“Balzac had left the rue des Batailles for les Jardies; he then went to stay in Passy. The house in which he lived, situated on a sharp incline, offered a fairly unique architectural layout - one entered “a little like wine into a bottle.” One had to go down three floors to reach the first. The front door, from the street side, opened almost onto the roof, like a mansard.” - Théophile Gautier, Honoré de Balzac, 1859
After Balzac’s departure, the landlord, Etienne Désiré Grandemain, oversaw certain projects, such as the reduction of the dining room. On the death of Grandemain in 1878, the pavilion returned to his daughter, Madame Barbier, who, having known Balzac, offered the honor of a visit to a select few who had an interest in the house. It is through one such visit that, in 1890, scholar Louis Baudier de Royaumont discovers the Passy residence. The apartment is then rented -- for instance, by the architect Hénin from 1905 to 1907.
- 16 May 1908: Nearly twenty years after his first visit to Madame Barbier, Louis Baudier de Royaumont rents the house from her.
- 16 July 1910: Official inauguration of the museum by Louis Baudier de Royaumont in the company of Madame Barbier; Madame Duhamel-Surville, Balzac’s great-niece; and Mademoiselle Carrier-Belleuse, his great-great-niece.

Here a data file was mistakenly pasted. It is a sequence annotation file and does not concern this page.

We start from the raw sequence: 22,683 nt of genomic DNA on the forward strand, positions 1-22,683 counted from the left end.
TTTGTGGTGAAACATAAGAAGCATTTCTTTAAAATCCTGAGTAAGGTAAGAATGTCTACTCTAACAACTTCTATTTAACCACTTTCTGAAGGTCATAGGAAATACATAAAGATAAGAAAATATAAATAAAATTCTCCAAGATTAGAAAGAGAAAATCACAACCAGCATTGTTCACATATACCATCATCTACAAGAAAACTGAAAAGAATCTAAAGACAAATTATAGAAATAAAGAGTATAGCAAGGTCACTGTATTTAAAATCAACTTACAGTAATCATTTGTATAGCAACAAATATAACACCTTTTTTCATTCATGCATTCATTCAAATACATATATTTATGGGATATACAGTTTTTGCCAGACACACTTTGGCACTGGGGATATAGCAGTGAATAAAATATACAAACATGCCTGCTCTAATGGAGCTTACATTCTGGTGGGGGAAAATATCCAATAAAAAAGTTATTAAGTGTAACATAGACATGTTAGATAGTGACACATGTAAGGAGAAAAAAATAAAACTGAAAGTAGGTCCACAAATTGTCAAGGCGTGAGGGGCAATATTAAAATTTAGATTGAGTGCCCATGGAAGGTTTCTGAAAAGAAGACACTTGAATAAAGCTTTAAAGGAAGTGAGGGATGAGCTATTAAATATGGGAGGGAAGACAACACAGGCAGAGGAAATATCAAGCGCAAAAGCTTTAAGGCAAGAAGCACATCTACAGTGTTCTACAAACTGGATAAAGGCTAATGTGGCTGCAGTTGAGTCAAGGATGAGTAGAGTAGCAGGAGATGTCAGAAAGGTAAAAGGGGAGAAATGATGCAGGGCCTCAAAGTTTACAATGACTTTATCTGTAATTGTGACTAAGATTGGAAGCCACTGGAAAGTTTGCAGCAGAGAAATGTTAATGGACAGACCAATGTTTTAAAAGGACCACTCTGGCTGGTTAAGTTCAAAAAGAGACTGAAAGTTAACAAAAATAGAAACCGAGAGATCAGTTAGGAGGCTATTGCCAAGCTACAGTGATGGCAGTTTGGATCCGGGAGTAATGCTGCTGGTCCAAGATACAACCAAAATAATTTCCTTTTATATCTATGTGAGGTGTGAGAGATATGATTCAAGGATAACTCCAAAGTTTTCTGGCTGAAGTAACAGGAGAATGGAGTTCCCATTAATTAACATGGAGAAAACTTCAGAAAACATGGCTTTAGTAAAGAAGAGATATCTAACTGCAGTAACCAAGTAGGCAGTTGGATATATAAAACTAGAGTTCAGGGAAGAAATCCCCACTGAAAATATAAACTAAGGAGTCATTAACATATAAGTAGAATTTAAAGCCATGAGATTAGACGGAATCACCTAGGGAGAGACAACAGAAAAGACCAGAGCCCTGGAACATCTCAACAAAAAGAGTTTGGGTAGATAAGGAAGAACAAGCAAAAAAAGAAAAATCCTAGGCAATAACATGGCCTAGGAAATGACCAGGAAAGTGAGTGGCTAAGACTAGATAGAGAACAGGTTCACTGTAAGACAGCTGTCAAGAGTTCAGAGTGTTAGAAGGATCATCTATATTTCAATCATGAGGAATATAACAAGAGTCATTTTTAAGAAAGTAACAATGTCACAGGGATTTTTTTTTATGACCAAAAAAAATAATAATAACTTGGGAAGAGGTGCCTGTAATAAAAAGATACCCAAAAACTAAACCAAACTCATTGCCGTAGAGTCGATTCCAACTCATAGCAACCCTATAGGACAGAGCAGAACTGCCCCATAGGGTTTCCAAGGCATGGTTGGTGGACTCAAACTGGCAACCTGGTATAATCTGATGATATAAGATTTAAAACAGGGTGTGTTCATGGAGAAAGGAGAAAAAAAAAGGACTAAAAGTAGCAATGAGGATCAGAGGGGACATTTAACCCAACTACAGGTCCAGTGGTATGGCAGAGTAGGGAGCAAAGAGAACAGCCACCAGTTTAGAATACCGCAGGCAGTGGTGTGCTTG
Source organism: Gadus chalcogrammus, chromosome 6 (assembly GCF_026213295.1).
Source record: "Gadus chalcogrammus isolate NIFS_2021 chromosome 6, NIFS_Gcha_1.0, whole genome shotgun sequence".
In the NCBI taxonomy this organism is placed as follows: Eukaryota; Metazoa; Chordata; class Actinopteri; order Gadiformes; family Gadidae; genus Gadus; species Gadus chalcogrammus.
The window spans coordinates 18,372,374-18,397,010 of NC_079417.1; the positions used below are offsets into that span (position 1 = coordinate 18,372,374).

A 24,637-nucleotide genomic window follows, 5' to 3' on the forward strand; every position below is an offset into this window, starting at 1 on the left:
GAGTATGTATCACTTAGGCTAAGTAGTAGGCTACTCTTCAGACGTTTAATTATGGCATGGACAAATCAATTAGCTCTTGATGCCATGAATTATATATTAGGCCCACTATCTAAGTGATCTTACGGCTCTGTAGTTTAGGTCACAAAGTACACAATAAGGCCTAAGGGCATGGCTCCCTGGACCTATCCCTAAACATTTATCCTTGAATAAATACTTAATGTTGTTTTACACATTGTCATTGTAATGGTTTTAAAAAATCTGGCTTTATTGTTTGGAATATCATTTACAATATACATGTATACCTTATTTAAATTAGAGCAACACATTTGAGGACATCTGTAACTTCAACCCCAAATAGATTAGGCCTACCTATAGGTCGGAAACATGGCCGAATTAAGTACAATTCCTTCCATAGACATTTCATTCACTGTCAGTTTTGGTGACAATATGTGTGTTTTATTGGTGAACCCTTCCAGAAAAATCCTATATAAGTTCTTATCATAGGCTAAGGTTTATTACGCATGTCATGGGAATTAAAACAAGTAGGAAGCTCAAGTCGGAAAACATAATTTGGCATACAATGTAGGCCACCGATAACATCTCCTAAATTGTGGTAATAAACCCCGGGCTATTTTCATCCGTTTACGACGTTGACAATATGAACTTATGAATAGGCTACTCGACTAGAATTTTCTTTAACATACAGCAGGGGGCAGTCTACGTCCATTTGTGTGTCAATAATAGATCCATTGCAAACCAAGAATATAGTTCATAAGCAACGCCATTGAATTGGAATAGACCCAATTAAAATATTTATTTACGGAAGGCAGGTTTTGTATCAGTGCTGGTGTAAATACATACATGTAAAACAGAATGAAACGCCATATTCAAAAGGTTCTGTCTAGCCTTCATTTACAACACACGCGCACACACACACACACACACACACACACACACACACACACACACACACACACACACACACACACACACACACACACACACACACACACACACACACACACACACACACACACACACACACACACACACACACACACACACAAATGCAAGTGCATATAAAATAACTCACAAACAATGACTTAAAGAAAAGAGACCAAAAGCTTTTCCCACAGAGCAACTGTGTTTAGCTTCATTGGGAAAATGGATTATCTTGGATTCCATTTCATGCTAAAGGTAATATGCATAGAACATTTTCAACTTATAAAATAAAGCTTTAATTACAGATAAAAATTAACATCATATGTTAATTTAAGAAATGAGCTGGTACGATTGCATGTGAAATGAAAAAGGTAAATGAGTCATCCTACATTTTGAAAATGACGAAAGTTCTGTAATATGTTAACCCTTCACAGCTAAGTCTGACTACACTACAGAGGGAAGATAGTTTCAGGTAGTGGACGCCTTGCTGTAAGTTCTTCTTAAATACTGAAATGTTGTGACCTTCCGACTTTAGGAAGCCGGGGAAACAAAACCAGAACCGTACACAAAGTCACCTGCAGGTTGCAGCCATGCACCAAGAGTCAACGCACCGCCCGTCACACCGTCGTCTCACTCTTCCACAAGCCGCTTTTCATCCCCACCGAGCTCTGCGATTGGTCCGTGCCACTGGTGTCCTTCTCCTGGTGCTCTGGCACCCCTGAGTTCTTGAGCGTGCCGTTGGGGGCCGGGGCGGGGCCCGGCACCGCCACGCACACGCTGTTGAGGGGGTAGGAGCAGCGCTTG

- 3 May 1913: The pavilion is classified in the inventory of historical monuments.
- 1918: Death of Louis Baudier de Royaumont. A new landlord, Louis Allainguillaume, calls on “conservator” Carlos Larronde. Important work is thus begun. It is in this period that embrasures are made in the majority of the house’s doors and the walls are “scrubbed brand-new,” destroying all hope of recovering the slightest example of old wallpapers or paints.
- 1922: Louis Allainguillaume sub-lets Balzac’s apartment to André Chancerel, who will fight his entire life for its official recognition as a museum.
- 5 January 1929: Death of Madame Barbier. In her will, she bestows Balzac’s apartment to the state, but the state will not take possession of it until 1950.
- 13 January 1930: The private-interest real estate group (45 rue de la Chaussée-d'Antin), whose appointed administrator is the Countess of Limur, becomes usufructuary of 47 rue Raynouard until 1950. Work is begun under the direction of two architects of historical monuments. The roofing in particular is redone.
- 1937: Expansion of the rue Raynouard. Apartments 47 and 49 are demolished. Only the Balzac House remains of the old “folie Bertin,” at its foot.
- 13 March 1944: The garden is registered in the inventory of historical monuments.
- 1949: The Balzac House becomes a museum of the City of Paris.
- 1960: Reopening of the museum. The entire pavilion becomes the Balzac House. Conservators Patrice Boussel and Jacqueline Sarment develop its acquisitions and organize its first expositions.
- 1971: Opening of the library.